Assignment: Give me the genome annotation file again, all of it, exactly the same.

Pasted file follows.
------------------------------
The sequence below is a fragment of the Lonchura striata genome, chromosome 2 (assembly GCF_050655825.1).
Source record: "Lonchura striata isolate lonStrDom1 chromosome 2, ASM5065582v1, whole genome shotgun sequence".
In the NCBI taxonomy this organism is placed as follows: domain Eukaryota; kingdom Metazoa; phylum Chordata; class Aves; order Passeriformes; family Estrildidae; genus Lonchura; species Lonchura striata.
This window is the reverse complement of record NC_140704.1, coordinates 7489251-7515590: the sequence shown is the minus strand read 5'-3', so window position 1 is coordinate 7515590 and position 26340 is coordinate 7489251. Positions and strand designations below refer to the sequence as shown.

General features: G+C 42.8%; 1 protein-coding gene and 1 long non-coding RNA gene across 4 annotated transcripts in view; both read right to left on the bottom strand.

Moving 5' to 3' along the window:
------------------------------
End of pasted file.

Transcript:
The sequence below is a fragment of the Lonchura striata genome, chromosome 2 (assembly GCF_050655825.1).
Source record: "Lonchura striata isolate lonStrDom1 chromosome 2, ASM5065582v1, whole genome shotgun sequence".
In the NCBI taxonomy this organism is placed as follows: domain Eukaryota; kingdom Metazoa; phylum Chordata; class Aves; order Passeriformes; family Estrildidae; genus Lonchura; species Lonchura striata.
This window is the reverse complement of record NC_140704.1, coordinates 7489251-7515590: the sequence shown is the minus strand read 5'-3', so window position 1 is coordinate 7515590 and position 26340 is coordinate 7489251. Positions and strand designations below refer to the sequence as shown.

General features: G+C 42.8%; 1 protein-coding gene and 1 long non-coding RNA gene across 4 annotated transcripts in view; both read right to left on the bottom strand.

Moving 5' to 3' along the window: